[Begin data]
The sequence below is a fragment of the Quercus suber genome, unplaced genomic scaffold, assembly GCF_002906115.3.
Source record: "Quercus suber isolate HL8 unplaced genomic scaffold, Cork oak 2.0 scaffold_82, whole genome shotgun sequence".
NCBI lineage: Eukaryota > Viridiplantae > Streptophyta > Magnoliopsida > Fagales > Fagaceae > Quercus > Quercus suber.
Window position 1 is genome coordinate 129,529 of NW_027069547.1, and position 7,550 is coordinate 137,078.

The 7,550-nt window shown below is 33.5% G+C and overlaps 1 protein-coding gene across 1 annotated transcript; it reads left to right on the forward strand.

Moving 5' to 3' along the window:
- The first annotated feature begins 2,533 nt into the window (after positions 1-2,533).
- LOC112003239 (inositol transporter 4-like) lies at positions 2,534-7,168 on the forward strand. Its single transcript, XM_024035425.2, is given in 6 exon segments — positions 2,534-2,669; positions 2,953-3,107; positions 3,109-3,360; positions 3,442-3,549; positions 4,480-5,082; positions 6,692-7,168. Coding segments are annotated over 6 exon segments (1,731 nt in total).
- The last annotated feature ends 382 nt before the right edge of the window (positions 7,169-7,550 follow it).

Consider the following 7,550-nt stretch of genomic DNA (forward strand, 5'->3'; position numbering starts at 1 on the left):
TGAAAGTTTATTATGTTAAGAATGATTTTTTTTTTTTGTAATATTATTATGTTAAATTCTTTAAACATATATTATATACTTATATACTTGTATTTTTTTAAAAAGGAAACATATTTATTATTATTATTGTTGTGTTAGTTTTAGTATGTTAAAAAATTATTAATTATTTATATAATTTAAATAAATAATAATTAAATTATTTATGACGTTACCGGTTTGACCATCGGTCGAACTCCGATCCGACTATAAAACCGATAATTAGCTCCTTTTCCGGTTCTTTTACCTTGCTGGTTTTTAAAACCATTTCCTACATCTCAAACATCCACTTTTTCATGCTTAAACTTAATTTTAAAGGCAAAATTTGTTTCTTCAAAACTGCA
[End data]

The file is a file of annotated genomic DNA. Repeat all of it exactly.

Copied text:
The sequence below is a fragment of the Quercus suber genome, unplaced genomic scaffold, assembly GCF_002906115.3.
Source record: "Quercus suber isolate HL8 unplaced genomic scaffold, Cork oak 2.0 scaffold_82, whole genome shotgun sequence".
NCBI lineage: Eukaryota > Viridiplantae > Streptophyta > Magnoliopsida > Fagales > Fagaceae > Quercus > Quercus suber.
Window position 1 is genome coordinate 129,529 of NW_027069547.1, and position 7,550 is coordinate 137,078.

The 7,550-nt window shown below is 33.5% G+C and overlaps 1 protein-coding gene across 1 annotated transcript; it reads left to right on the forward strand.

Moving 5' to 3' along the window:
- The first annotated feature begins 2,533 nt into the window (after positions 1-2,533).
- LOC112003239 (inositol transporter 4-like) lies at positions 2,534-7,168 on the forward strand. Its single transcript, XM_024035425.2, is given in 6 exon segments — positions 2,534-2,669; positions 2,953-3,107; positions 3,109-3,360; positions 3,442-3,549; positions 4,480-5,082; positions 6,692-7,168. Coding segments are annotated over 6 exon segments (1,731 nt in total).
- The last annotated feature ends 382 nt before the right edge of the window (positions 7,169-7,550 follow it).

Consider the following 7,550-nt stretch of genomic DNA (forward strand, 5'->3'; position numbering starts at 1 on the left):
TGAAAGTTTATTATGTTAAGAATGATTTTTTTTTTTTGTAATATTATTATGTTAAATTCTTTAAACATATATTATATACTTATATACTTGTATTTTTTTAAAAAGGAAACATATTTATTATTATTATTGTTGTGTTAGTTTTAGTATGTTAAAAAATTATTAATTATTTATATAATTTAAATAAATAATAATTAAATTATTTATGACGTTACCGGTTTGACCATCGGTCGAACTCCGATCCGACTATAAAACCGATAATTAGCTCCTTTTCCGGTTCTTTTACCTTGCTGGTTTTTAAAACCATTTCCTACATCTCAAACATCCACTTTTTCATGCTTAAACTTAATTTTAAAGGCAAAATTTGTTTCTTCAAAACTGCA